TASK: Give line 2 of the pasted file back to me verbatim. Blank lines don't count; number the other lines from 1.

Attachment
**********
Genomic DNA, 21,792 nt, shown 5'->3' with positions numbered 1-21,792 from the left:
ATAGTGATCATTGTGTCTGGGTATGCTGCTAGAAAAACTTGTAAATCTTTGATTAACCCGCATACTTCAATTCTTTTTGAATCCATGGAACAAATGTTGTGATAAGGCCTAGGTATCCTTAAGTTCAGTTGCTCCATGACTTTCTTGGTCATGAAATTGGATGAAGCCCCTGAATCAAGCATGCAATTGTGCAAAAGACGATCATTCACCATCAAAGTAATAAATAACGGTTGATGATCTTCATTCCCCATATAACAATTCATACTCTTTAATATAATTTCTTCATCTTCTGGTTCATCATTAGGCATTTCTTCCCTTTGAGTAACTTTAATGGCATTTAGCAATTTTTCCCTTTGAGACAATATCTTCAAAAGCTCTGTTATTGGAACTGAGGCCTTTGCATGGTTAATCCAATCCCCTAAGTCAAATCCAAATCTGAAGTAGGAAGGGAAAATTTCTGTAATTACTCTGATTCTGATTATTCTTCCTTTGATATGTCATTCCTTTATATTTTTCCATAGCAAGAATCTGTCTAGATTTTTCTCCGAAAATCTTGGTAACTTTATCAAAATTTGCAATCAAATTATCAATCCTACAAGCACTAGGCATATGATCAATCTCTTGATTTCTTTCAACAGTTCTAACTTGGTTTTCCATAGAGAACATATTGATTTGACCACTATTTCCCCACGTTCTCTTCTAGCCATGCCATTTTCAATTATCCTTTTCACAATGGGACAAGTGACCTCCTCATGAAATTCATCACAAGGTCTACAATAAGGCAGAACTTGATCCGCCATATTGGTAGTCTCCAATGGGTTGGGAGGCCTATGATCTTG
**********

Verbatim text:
ATAGTGATCATTGTGTCTGGGTATGCTGCTAGAAAAACTTGTAAATCTTTGATTAACCCGCATACTTCAATTCTTTTTGAATCCATGGAACAAATGTTGTGATAAGGCCTAGGTATCCTTAAGTTCAGTTGCTCCATGACTTTCTTGGTCATGAAATTGGATGAAGCCCCTGAATCAAGCATGCAATTGTGCAAAAGACGATCATTCACCATCAAAGTAATAAATAACGGTTGATGATCTTCATTCCCCATATAACAATTCATACTCTTTAATATAATTTCTTCATCTTCTGGTTCATCATTAGGCATTTCTTCCCTTTGAGTAACTTTAATGGCATTTAGCAATTTTTCCCTTTGAGACAATATCTTCAAAAGCTCTGTTATTGGAACTGAGGCCTTTGCATGGTTAATCCAATCCCCTAAGTCAAATCCAAATCTGAAGTAGGAAGGGAAAATTTCTGTAATTACTCTGATTCTGATTATTCTTCCTTTGATATGTCATTCCTTTATATTTTTCCATAGCAAGAATCTGTCTAGATTTTTCTCCGAAAATCTTGGTAACTTTATCAAAATTTGCAATCAAATTATCAATCCTACAAGCACTAGGCATATGATCAATCTCTTGATTTCTTTCAACAGTTCTAACTTGGTTTTCCATAGAGAACATATTGATTTGACCACTATTTCCCCACGTTCTCTTCTAGCCATGCCATTTTCAATTATCCTTTTCACAATGGGACAAGTGACCTCCTCATGAAATTCATCACAAGGTCTACAATAAGGCAGAACTTGATCCGCCATATTGGTAGTCTCCAATGGGTTGGGAGGCCTATGATCTTG